New information is immensely valuable for leaders. My favorite thing to consume is information. Well, that is a lie. If it were true, I would be much thinner. I do love information, and I am a veracious consumer of it.
On Learning New Information
My wife, 25+ years after her first Bachelors degree, is back in school working on a Bachelors of Nursing. She has a lot of new information that she must learn, digest, and be ready to put into practice. With this, she was lamenting at the ease in which I digest and process information.
But it wasn’t always this way for me.
Gathering and learning new information comes from a learned and adaptive strategy. I am certain my formula for this is an amalgamation of many tips, tricks and tools I have absorbed along the way. I was going to spend time attempting to share it with her, but then I thought why not turn it into an article. (The latter being much less risky than the former.)
Formula For Success
Our reality today is that we are all bombarded by information. If you let it, it can easily overwhelm you. Yet, if you can absorb and assimilate it, it can be a powerful tool.
The following is my strategy for success. But like any formula, you can adjust it as necessary to make it work for you. For those of you who are detail oriented, this may prove very difficult, but I encourage you to give it a try.
It may be your only hope to keep up with the mountain of information that we all face.
How Every Leader Should Read
1) Let the Author Do Some of Your Work
If you are reading a text book or a professional journal, there is often a chapter preview and/or summary. Start there and read both. That is the outline used to build the chapter. This is where you will find all the key points without the fluff.
It will also help to filter the information presented within the balance of the chapter.
2) Be a Fish
Like a fish, head straight for the hook. Most articles have some literary device to draw the reader in. Find it, read it and then determine if spending any more time is of value. Hopefully, I didn’t just lose a bunch of my readers.
3) Look for Clues
Look for adjusted fonts. If it is in bold, italicized, capitalized or underlined, the author feels it is important. They are calling it out to you, signaling its value.
Read it. If it grabs your interest, or if you don’t grasp the concept, then you can delve a little deeper.
But, I would encourage you to wait until you have completed the chapter or article before doing so, as the concept may round out in the remaining text.
4) Stay in the Box
Similar to adjusted fonts, text that is in a box or table, is either being identified as important by the author or in many cases is used to convey a practical example of the concept. Consume all of that information.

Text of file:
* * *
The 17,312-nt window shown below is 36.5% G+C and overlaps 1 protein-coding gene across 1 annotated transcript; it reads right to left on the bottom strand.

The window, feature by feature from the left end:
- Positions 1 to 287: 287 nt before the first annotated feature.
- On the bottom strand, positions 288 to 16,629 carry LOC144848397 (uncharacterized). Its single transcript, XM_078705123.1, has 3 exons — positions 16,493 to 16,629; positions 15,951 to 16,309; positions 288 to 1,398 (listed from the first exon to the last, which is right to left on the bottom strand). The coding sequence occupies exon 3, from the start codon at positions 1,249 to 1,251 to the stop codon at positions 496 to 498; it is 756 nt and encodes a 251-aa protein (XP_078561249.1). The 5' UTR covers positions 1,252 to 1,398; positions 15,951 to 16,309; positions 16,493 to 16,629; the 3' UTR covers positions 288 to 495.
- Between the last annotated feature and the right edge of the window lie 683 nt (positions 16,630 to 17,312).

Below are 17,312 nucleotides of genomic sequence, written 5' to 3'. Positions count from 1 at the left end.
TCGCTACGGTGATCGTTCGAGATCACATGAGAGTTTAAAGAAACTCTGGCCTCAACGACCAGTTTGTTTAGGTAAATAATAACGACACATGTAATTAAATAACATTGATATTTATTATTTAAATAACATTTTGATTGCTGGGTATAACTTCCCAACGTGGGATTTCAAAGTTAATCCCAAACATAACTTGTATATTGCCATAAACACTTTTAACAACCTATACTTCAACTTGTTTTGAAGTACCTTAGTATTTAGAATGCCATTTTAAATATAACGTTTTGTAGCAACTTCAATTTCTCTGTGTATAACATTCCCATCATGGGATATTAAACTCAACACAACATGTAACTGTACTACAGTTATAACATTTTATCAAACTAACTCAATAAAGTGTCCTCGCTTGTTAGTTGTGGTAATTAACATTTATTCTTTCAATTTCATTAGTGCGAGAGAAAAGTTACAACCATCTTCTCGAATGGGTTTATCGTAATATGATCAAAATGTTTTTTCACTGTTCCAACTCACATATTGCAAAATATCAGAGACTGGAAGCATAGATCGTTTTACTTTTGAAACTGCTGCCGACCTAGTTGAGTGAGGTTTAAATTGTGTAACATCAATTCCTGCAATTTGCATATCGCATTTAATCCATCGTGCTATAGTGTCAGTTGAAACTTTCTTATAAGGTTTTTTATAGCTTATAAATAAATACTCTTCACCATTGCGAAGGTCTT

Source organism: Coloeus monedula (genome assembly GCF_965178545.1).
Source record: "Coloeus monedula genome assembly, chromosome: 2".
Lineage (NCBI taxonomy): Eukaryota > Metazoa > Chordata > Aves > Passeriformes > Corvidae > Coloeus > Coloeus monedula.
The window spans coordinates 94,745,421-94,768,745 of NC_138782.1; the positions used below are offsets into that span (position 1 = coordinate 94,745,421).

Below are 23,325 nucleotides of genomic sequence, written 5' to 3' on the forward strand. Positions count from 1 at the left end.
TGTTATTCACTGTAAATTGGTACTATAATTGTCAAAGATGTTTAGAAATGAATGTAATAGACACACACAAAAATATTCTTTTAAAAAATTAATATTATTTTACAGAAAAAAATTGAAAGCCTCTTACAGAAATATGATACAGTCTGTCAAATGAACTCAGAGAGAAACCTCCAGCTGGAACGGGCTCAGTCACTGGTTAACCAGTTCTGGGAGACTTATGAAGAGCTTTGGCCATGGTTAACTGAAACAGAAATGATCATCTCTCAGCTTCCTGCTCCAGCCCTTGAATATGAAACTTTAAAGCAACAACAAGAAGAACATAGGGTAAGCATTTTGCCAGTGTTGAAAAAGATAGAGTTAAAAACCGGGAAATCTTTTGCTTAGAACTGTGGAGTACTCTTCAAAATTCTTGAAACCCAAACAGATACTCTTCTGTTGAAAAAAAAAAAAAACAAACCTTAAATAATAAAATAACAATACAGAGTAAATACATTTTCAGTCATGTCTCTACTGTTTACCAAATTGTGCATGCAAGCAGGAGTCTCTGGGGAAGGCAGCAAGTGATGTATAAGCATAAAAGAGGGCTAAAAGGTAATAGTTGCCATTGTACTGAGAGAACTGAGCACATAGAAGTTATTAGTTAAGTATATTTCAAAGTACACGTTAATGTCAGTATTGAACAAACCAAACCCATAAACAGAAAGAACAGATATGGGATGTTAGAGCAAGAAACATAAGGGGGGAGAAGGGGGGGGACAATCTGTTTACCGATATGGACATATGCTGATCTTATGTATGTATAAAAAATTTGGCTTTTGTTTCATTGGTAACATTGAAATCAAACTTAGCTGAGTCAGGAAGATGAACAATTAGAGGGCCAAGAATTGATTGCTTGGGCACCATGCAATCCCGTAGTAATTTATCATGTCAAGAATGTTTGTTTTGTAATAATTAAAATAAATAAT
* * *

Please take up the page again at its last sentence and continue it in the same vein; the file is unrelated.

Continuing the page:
5) Be Visual
Most of us learn and can recall information that is presented in visual format. That is one of the reasons for the growing number of “infographics.” Use the visuals to help you digest the information. Pictures are good, just like when you were little.
There has been a lot of research done on this, and a helpful overview of the findings can be found in a Ted talk by the author of “Death by PowerPoint.”
6) First and Last
Once you have done all of the above, and maybe to help assuage your concern about using this technique, simply read the first and the last sentence of each paragraph.
This added bit of information should provide you with all you need to know.
Creating the Correct Framework
When you are consuming information at a rapid rate, the goal should not be to become an instant expert on the material. Rather, it should be to use it as a framework so you can interact with it.
If you are a student, try this technique before your next lecture. I think you will be surprised with how prepared you actually are for the class. Then, if any of the concepts presented are confusing or prove difficult, you can go back and review, everything else you can just leave in your mental parking lot and move forward.
For Business Leaders:
If you are in business, this is how you can stay up on what is happening and be a participant in more conversations. It will also increase your credibility and value, because you will be viewed as in the know which can only help to feed your self-confidence.
These steps and suggestions are just my approach. I am sure there are many others, and I would invite anyone with other suggestions to please leave them in the comment section below.
I would also be happy to have a conversation about any the specifics and recommend action steps that can be taken. Please feel free to reach out.
Thanks for reading.
This article was taken from linked2leadership.com